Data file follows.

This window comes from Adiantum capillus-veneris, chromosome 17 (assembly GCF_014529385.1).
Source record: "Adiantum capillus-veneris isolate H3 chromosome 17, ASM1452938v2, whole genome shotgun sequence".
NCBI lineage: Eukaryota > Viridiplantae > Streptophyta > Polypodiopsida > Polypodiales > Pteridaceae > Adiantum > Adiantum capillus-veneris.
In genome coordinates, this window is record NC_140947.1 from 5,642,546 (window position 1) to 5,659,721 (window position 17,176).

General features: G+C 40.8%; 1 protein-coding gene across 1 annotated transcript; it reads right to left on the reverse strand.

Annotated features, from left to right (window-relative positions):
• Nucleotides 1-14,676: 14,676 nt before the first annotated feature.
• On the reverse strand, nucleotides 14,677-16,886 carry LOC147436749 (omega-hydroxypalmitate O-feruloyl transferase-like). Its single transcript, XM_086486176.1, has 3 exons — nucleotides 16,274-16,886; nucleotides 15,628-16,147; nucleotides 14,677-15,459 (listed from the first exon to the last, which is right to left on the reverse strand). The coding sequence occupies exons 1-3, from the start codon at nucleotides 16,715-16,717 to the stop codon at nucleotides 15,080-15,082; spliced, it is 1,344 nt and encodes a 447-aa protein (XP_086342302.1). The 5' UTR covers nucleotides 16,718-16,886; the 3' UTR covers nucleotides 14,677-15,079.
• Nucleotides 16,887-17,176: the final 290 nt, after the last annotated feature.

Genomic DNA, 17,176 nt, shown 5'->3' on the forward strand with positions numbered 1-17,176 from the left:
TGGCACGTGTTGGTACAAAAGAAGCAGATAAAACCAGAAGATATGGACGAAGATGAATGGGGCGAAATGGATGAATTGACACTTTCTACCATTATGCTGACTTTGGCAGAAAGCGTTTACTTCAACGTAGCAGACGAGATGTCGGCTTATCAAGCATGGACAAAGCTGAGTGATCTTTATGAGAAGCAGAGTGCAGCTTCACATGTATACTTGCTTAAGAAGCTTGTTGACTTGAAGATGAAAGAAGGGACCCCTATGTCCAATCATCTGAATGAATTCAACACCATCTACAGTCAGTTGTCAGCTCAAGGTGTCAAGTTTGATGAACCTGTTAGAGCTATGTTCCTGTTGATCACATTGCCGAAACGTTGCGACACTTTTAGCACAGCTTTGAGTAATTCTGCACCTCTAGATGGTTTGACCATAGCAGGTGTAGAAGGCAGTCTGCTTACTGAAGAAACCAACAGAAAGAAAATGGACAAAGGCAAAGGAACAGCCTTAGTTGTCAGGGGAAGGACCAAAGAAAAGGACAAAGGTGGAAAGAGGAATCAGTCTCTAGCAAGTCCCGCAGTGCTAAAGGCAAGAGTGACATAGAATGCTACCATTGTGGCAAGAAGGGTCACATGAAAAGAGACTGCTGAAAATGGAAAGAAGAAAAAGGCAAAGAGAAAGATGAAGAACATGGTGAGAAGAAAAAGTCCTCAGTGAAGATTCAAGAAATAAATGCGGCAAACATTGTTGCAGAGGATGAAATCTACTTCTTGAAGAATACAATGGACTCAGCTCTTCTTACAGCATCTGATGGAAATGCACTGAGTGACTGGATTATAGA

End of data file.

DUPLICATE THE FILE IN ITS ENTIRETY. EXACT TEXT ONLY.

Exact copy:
This window comes from Adiantum capillus-veneris, chromosome 17 (assembly GCF_014529385.1).
Source record: "Adiantum capillus-veneris isolate H3 chromosome 17, ASM1452938v2, whole genome shotgun sequence".
NCBI lineage: Eukaryota > Viridiplantae > Streptophyta > Polypodiopsida > Polypodiales > Pteridaceae > Adiantum > Adiantum capillus-veneris.
In genome coordinates, this window is record NC_140947.1 from 5,642,546 (window position 1) to 5,659,721 (window position 17,176).

General features: G+C 40.8%; 1 protein-coding gene across 1 annotated transcript; it reads right to left on the reverse strand.

Annotated features, from left to right (window-relative positions):
• Nucleotides 1-14,676: 14,676 nt before the first annotated feature.
• On the reverse strand, nucleotides 14,677-16,886 carry LOC147436749 (omega-hydroxypalmitate O-feruloyl transferase-like). Its single transcript, XM_086486176.1, has 3 exons — nucleotides 16,274-16,886; nucleotides 15,628-16,147; nucleotides 14,677-15,459 (listed from the first exon to the last, which is right to left on the reverse strand). The coding sequence occupies exons 1-3, from the start codon at nucleotides 16,715-16,717 to the stop codon at nucleotides 15,080-15,082; spliced, it is 1,344 nt and encodes a 447-aa protein (XP_086342302.1). The 5' UTR covers nucleotides 16,718-16,886; the 3' UTR covers nucleotides 14,677-15,079.
• Nucleotides 16,887-17,176: the final 290 nt, after the last annotated feature.

Genomic DNA, 17,176 nt, shown 5'->3' on the forward strand with positions numbered 1-17,176 from the left:
TGGCACGTGTTGGTACAAAAGAAGCAGATAAAACCAGAAGATATGGACGAAGATGAATGGGGCGAAATGGATGAATTGACACTTTCTACCATTATGCTGACTTTGGCAGAAAGCGTTTACTTCAACGTAGCAGACGAGATGTCGGCTTATCAAGCATGGACAAAGCTGAGTGATCTTTATGAGAAGCAGAGTGCAGCTTCACATGTATACTTGCTTAAGAAGCTTGTTGACTTGAAGATGAAAGAAGGGACCCCTATGTCCAATCATCTGAATGAATTCAACACCATCTACAGTCAGTTGTCAGCTCAAGGTGTCAAGTTTGATGAACCTGTTAGAGCTATGTTCCTGTTGATCACATTGCCGAAACGTTGCGACACTTTTAGCACAGCTTTGAGTAATTCTGCACCTCTAGATGGTTTGACCATAGCAGGTGTAGAAGGCAGTCTGCTTACTGAAGAAACCAACAGAAAGAAAATGGACAAAGGCAAAGGAACAGCCTTAGTTGTCAGGGGAAGGACCAAAGAAAAGGACAAAGGTGGAAAGAGGAATCAGTCTCTAGCAAGTCCCGCAGTGCTAAAGGCAAGAGTGACATAGAATGCTACCATTGTGGCAAGAAGGGTCACATGAAAAGAGACTGCTGAAAATGGAAAGAAGAAAAAGGCAAAGAGAAAGATGAAGAACATGGTGAGAAGAAAAAGTCCTCAGTGAAGATTCAAGAAATAAATGCGGCAAACATTGTTGCAGAGGATGAAATCTACTTCTTGAAGAATACAATGGACTCAGCTCTTCTTACAGCATCTGATGGAAATGCACTGAGTGACTGGATTATAGA